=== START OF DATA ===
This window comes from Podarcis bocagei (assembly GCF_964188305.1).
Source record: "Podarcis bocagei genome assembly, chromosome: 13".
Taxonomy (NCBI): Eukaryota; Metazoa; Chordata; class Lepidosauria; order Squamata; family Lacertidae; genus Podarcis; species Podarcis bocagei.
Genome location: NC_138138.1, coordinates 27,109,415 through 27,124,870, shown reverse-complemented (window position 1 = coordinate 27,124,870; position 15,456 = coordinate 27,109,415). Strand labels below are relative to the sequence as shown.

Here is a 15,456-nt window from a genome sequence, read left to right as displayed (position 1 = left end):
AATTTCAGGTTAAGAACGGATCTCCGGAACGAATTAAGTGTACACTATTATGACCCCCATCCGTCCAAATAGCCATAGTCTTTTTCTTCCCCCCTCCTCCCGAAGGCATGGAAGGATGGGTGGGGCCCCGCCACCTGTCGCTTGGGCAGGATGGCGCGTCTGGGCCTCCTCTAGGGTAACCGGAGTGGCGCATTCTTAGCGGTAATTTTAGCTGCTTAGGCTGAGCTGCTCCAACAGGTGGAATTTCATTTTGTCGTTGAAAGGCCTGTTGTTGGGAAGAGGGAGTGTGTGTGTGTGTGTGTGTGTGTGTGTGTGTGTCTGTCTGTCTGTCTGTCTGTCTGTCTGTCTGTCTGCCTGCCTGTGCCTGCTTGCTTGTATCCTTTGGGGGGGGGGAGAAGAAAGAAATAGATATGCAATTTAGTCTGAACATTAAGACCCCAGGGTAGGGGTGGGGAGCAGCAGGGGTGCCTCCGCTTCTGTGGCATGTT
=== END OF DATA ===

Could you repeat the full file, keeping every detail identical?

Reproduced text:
This window comes from Podarcis bocagei (assembly GCF_964188305.1).
Source record: "Podarcis bocagei genome assembly, chromosome: 13".
Taxonomy (NCBI): Eukaryota; Metazoa; Chordata; class Lepidosauria; order Squamata; family Lacertidae; genus Podarcis; species Podarcis bocagei.
Genome location: NC_138138.1, coordinates 27,109,415 through 27,124,870, shown reverse-complemented (window position 1 = coordinate 27,124,870; position 15,456 = coordinate 27,109,415). Strand labels below are relative to the sequence as shown.

Here is a 15,456-nt window from a genome sequence, read left to right as displayed (position 1 = left end):
AATTTCAGGTTAAGAACGGATCTCCGGAACGAATTAAGTGTACACTATTATGACCCCCATCCGTCCAAATAGCCATAGTCTTTTTCTTCCCCCCTCCTCCCGAAGGCATGGAAGGATGGGTGGGGCCCCGCCACCTGTCGCTTGGGCAGGATGGCGCGTCTGGGCCTCCTCTAGGGTAACCGGAGTGGCGCATTCTTAGCGGTAATTTTAGCTGCTTAGGCTGAGCTGCTCCAACAGGTGGAATTTCATTTTGTCGTTGAAAGGCCTGTTGTTGGGAAGAGGGAGTGTGTGTGTGTGTGTGTGTGTGTGTGTGTGTGTCTGTCTGTCTGTCTGTCTGTCTGTCTGTCTGTCTGCCTGCCTGTGCCTGCTTGCTTGTATCCTTTGGGGGGGGGGAGAAGAAAGAAATAGATATGCAATTTAGTCTGAACATTAAGACCCCAGGGTAGGGGTGGGGAGCAGCAGGGGTGCCTCCGCTTCTGTGGCATGTT